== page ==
Update- Defend Dewley Hill

Local reasons against Dewley Hill opencast

  • The proposal sits on over 250 acres of Newcastle’s green belt land, which should be protected from development.
  • Opencast coal mining destroys everything that lies over the coal seem. This means the waterways, mature trees, hedgerows, wildlife, top soil, public rights of way are all stripped away.
  • Opencast coal mines are incredibly disruptive to local people. If this opencast went ahead it would increase traffic on the roads, including heavy goods vehicles on the A69. The sites are brightly lit, which is particularly irritating in rural areas in winter to humans and to bats all year round. The machines are noisy, often in an irregular, irritating way. Opencast mining throws up dust, which includes all of the toxins located in the coal.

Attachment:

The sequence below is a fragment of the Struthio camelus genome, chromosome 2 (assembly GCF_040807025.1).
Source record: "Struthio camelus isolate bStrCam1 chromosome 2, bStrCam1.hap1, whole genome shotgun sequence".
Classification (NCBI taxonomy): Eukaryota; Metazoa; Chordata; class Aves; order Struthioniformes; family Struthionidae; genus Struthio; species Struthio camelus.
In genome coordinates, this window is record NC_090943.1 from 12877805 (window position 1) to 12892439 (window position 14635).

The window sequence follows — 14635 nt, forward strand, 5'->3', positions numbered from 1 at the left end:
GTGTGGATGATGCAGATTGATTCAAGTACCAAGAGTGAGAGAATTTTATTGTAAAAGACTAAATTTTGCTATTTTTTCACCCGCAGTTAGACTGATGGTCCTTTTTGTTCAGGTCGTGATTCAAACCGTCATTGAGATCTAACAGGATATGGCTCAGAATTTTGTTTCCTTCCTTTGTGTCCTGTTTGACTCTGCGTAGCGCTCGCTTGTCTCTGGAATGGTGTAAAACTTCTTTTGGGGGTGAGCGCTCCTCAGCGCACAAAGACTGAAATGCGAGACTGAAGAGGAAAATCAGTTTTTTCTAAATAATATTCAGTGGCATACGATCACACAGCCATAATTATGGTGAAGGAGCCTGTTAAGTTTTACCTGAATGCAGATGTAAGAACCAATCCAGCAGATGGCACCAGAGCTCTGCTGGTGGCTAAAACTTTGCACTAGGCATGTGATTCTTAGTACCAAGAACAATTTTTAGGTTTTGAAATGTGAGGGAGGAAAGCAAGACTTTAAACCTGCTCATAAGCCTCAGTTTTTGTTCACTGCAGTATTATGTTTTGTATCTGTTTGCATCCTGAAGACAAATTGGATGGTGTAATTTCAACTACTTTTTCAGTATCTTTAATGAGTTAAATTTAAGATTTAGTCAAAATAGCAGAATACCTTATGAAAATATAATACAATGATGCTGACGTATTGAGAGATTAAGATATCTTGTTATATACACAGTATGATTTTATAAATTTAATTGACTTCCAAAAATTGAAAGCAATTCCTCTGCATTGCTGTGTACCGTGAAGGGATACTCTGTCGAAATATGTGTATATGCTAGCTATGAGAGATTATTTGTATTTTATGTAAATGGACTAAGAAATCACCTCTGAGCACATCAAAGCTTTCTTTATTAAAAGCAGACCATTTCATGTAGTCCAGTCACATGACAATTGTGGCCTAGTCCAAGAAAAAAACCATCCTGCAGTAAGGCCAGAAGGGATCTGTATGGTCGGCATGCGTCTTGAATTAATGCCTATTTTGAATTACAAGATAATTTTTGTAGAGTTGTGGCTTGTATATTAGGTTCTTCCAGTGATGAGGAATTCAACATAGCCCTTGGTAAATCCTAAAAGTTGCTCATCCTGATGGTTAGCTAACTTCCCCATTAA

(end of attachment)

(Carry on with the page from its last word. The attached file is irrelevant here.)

• Northumberland Wildlife Trust remains concerned about the impact on farmland birds such as skylark, lapwing and yellowhammer during the active stage of the proposed mine. Hedgerow removal would interrupt animals’ movement through the area.
  • The site lies in the catchment area of the Dewley and Ouse burns. Coal mine dust is toxic as it contains mercury, silica, cadmium, arsenic and the air pollutants which killed underground miners.
  • This application would involve work on the site for 3.5 years. Banks Group may well submit further plans for extensions. Previous applications included coal removal from the east and the west of this proposal, so there is clearly more coal adjacent.
  • The fireclay that could be extracted is not needed and should not be considered as a benefit. Ibstock Brick are a partner in this application. However the council has “confirmed that there is a sufficient landbank of 27 years’ permitted reserves for brick clay from Red Barns Quarry in South Tyneside” according to the Development and Allocation Plan report.